U.S. peanut growers need to reduce acreage by 35 percent this year to bring production in line with demand.
But that’s not likely to happen, says a Georgia peanut broker.
“Nationally, we expect an acreage reduction of about 22 percent,” said Richard Barnhill, president, Mazur and Hockman, Inc., Albany, Ga.
Barnhill, speaking via phone to the Oklahoma Peanut Expo in Lone Wolf, Okla., said the Southeast is more likely to cut acreage by 15 percent to 18 percent. “Growers do not have very good alternatives. Also, farmers will try to keep their rotations.”
USDA National Agricultural Statistics Service estimates a 400,000-acre reduction for peanuts this year, 1.1 million compared to 1.5 million in 2008. NASS figures put Texas at 160,000 acres, down from 195,000 last year. Georgia growers should plant 500,000 acres, off from 690,000 last year. Alabama, at 170,000, will be off from 195,000 in 2008.
North Carolina, at 75,000 will be down from 98,000 acres; South Carolina, at 55,000 will be down from 71,000; Virginia, at 12,000 will cut acreage in half from last year’s 24,000; Oklahoma, with 15,000 acres anticipated, will be down from 19,000; Mississippi, a relative newcomer to peanut production, will be down to 20,000, off just 2,000 from last year; and New Mexico, at 7,000 acres will be down 1,000 from 2008.
“Growers will have some tough decisions at planting time,” Barnhill said. “Other commodity prices are off their peaks, too.” He said if peanut acreage is less than 1 million, prices should hold. “If acreage tops 1 million, prices will weaken further.”
He said prices for the 2008 crop averaged from the mid-50-cent to the mid-60-cent range. “Now they are down into the low 40s. We have an oversupply of peanuts. A 1 million ton carryout from the 2008 crop is 600,000 more than last year.”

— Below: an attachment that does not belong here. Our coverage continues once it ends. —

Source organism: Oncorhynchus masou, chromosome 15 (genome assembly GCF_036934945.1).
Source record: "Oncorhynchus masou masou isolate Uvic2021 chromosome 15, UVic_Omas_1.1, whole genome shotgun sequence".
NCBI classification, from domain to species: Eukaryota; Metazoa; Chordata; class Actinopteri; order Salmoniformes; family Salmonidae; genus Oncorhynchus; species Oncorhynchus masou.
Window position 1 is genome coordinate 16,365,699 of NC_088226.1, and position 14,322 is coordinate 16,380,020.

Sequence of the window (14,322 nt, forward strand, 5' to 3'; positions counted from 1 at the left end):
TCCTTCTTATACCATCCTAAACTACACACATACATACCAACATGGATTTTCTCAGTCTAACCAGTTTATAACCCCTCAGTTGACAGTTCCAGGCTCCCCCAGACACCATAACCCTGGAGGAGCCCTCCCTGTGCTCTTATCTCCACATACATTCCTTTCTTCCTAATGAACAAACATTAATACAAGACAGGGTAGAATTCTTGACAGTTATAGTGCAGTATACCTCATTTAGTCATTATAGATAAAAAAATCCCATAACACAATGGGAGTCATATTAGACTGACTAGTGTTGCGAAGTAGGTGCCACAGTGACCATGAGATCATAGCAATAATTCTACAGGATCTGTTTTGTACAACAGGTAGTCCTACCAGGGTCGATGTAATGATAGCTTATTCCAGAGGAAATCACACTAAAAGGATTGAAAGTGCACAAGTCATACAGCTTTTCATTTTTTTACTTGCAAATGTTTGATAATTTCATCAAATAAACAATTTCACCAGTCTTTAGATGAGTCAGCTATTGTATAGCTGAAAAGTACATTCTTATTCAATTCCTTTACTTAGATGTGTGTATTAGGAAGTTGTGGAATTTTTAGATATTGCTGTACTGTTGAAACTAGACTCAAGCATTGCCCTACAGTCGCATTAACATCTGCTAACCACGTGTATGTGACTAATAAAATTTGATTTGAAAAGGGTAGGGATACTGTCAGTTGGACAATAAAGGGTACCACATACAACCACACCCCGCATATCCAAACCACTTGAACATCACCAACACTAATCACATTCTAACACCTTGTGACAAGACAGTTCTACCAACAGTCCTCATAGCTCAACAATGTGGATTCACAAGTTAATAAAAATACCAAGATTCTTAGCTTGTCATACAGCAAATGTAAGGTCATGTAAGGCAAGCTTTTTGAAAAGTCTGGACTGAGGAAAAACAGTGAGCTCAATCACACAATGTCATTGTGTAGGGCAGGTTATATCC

Production in 2008 was the biggest in four years, 2.5 million farmer stock tons. “Acreage was up and (moisture from) a hurricane in the Southeast came at the right time to produce big yields,” Barnhill said.
Demand is about 2 million farmer stock tons: 1.4 million for snacks, peanut butter, and other products; 100,000 for seed; 125,000 for oil; and 425,000 for export.
Supply looks like this: 2.5 million farmer stock tons from the 2008 crop, a 410,000 ton carry-in, 100,000 tons imported. Total is just over 3 million tons.
“A 1 million-ton carry-out is why no contracts have been available like last year’s,” Barnhill said. “We have way too many peanuts and the salmonella scare is not helping. The 2.5 million-ton 2008 crop made the market weaker. Supply and demand always works.”
He said the impact of salmonella also remains a question. “The issue affects the whole industry.” Barnhill said January consumption numbers for peanut products were off. Peanut butter was down more than 8 percent, “the first time we’ve seen a significant downturn in peanut butter in eight years.”
And the worst is yet to come. “February numbers will be worse because they will show the whole market effect of salmonella. It could take up to two more months to calm the issue down — get it out of the media. The plants are closed; the products are off the market. We hope USDA announces that.”
Barnhill said the salmonella scare could reduce demand by 100,000 tons, about 5 percent of the reduced demand.
And that’s not the only issue facing peanut farmers as they make planting decisions. “China is getting more aggressive for exports in 2009. But a weak U.S. dollar could help U.S. producers compete.”
He said Southwest peanuts could have an advantage in export markets because of demand for high oleic and low aflatoxin peanut production. “We also see specific demand for Spanish and Virginia-type peanuts.”
Barnhill said the United States needs about 1.5 million tons of farmer stock peanuts in 2009. “A 500,000 to 600,000 ton carry-out is reasonable for a 2.6 million ton supply. He said a 550,000 ton carry-out allows for crop yield problems.
Because of oversupply and the salmonella issue, “we don’t see much activity in the market,” Barnhill said.
Oklahoma, with just 15,000 acres planned for 2009, could maintain or increase plantings without significantly affecting the market, Barnhill said. “I’m not certain why acreage is shrinking so much (in Oklahoma).”